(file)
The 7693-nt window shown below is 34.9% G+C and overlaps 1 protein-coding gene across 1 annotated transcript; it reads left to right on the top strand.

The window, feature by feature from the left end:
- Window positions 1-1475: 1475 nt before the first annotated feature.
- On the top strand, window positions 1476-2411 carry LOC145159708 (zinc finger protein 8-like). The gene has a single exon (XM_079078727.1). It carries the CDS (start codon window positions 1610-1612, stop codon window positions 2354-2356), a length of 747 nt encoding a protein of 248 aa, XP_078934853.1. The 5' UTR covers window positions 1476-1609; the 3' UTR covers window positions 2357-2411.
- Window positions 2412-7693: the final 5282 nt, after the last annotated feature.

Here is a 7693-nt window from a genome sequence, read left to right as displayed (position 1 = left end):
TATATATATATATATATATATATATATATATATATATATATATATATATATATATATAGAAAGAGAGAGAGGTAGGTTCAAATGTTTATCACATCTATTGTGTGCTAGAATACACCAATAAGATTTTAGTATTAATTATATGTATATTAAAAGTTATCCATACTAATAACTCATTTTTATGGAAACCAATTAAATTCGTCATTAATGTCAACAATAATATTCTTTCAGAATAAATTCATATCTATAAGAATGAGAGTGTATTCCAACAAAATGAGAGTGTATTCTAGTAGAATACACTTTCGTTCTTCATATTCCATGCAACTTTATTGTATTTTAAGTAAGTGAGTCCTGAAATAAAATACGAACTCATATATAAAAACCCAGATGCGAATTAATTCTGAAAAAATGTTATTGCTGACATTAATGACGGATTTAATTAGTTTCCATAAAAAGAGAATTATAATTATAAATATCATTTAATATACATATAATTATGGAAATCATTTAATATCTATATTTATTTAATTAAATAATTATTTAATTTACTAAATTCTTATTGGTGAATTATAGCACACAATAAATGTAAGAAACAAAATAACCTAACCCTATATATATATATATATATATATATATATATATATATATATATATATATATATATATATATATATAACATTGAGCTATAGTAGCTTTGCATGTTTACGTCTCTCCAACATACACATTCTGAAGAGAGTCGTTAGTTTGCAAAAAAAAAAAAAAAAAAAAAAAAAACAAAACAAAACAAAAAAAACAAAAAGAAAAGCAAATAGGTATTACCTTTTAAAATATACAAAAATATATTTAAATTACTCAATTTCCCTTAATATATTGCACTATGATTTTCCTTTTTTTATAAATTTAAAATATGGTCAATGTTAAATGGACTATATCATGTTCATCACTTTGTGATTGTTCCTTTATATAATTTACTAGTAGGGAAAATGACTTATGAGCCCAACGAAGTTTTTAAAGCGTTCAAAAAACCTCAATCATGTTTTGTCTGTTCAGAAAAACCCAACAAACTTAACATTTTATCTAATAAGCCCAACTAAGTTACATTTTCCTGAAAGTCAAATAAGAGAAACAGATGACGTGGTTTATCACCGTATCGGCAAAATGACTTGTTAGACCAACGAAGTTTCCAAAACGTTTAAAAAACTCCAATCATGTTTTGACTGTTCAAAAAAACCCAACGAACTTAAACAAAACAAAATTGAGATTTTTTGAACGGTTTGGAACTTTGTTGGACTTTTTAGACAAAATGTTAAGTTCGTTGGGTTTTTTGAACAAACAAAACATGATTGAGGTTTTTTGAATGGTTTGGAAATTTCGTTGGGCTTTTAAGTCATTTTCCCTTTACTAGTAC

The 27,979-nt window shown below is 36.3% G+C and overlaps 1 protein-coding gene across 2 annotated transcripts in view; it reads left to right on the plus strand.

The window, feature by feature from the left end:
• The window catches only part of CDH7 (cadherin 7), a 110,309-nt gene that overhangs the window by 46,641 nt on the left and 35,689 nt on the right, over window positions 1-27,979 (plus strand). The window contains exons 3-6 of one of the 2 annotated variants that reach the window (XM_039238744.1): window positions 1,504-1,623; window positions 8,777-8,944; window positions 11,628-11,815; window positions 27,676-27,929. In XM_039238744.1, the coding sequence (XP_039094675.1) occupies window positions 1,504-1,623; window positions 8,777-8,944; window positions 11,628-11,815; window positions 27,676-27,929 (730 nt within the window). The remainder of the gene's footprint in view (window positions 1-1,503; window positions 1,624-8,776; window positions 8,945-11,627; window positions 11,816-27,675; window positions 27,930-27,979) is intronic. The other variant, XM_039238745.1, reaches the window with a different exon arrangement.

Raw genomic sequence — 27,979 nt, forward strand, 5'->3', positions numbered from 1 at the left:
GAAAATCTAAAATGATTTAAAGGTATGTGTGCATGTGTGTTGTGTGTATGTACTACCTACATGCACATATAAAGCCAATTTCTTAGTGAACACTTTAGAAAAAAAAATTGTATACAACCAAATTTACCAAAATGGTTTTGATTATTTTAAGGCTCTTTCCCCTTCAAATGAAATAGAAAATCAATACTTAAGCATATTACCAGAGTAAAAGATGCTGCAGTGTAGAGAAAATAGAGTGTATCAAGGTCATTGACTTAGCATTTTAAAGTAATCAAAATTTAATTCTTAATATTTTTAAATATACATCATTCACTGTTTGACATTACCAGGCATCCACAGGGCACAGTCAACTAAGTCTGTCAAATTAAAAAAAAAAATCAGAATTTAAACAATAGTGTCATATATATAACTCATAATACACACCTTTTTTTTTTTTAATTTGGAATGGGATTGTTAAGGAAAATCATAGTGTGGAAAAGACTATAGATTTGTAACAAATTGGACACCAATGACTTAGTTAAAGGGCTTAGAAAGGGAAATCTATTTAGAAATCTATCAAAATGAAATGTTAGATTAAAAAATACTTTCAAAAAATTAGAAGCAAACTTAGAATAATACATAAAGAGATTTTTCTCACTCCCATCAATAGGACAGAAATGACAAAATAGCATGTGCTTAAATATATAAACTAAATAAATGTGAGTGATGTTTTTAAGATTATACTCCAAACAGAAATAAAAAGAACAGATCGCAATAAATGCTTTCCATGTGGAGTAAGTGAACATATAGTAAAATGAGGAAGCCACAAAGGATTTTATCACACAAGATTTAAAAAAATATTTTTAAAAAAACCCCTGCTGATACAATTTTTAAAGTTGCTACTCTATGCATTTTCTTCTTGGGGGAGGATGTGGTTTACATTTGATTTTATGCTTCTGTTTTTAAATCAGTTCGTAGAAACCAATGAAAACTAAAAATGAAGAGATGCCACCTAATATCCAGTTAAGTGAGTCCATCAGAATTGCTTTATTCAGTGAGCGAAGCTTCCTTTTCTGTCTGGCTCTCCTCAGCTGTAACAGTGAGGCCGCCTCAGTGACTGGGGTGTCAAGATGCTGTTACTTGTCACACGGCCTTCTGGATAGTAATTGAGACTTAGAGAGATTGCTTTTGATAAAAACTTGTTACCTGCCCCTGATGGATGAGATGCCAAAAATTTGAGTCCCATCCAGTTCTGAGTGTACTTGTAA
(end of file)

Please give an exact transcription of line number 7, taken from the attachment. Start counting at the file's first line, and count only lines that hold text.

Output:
TATATATATATATATATATATATATATATATATATATATATATATATATATATATATAGAAAGAGAGAGAGGTAGGTTCAAATGTTTATCACATCTATTGTGTGCTAGAATACACCAATAAGATTTTAGTATTAATTATATGTATATTAAAAGTTATCCATACTAATAACTCATTTTTATGGAAACCAATTAAATTCGTCATTAATGTCAACAATAATATTCTTTCAGAATAAATTCATATCTATAAGAATGAGAGTGTATTCCAACAAAATGAGAGTGTATTCTAGTAGAATACACTTTCGTTCTTCATATTCCATGCAACTTTATTGTATTTTAAGTAAGTGAGTCCTGAAATAAAATACGAACTCATATATAAAAACCCAGATGCGAATTAATTCTGAAAAAATGTTATTGCTGACATTAATGACGGATTTAATTAGTTTCCATAAAAAGAGAATTATAATTATAAATATCATTTAATATACATATAATTATGGAAATCATTTAATATCTATATTTATTTAATTAAATAATTATTTAATTTACTAAATTCTTATTGGTGAATTATAGCACACAATAAATGTAAGAAACAAAATAACCTAACCCTATATATATATATATATATATATATATATATATATATATATATATATATATATATATATATATATAACATTGAGCTATAGTAGCTTTGCATGTTTACGTCTCTCCAACATACACATTCTGAAGAGAGTCGTTAGTTTGCAAAAAAAAAAAAAAAAAAAAAAAAAACAAAACAAAACAAAAAAAACAAAAAGAAAAGCAAATAGGTATTACCTTTTAAAATATACAAAAATATATTTAAATTACTCAATTTCCCTTAATATATTGCACTATGATTTTCCTTTTTTTATAAATTTAAAATATGGTCAATGTTAAATGGACTATATCATGTTCATCACTTTGTGATTGTTCCTTTATATAATTTACTAGTAGGGAAAATGACTTATGAGCCCAACGAAGTTTTTAAAGCGTTCAAAAAACCTCAATCATGTTTTGTCTGTTCAGAAAAACCCAACAAACTTAACATTTTATCTAATAAGCCCAACTAAGTTACATTTTCCTGAAAGTCAAATAAGAGAAACAGATGACGTGGTTTATCACCGTATCGGCAAAATGACTTGTTAGACCAACGAAGTTTCCAAAACGTTTAAAAAACTCCAATCATGTTTTGACTGTTCAAAAAAACCCAACGAACTTAAACAAAACAAAATTGAGATTTTTTGAACGGTTTGGAACTTTGTTGGACTTTTTAGACAAAATGTTAAGTTCGTTGGGTTTTTTGAACAAACAAAACATGATTGAGGTTTTTTGAATGGTTTGGAAATTTCGTTGGGCTTTTAAGTCATTTTCCCTTTACTAGTAC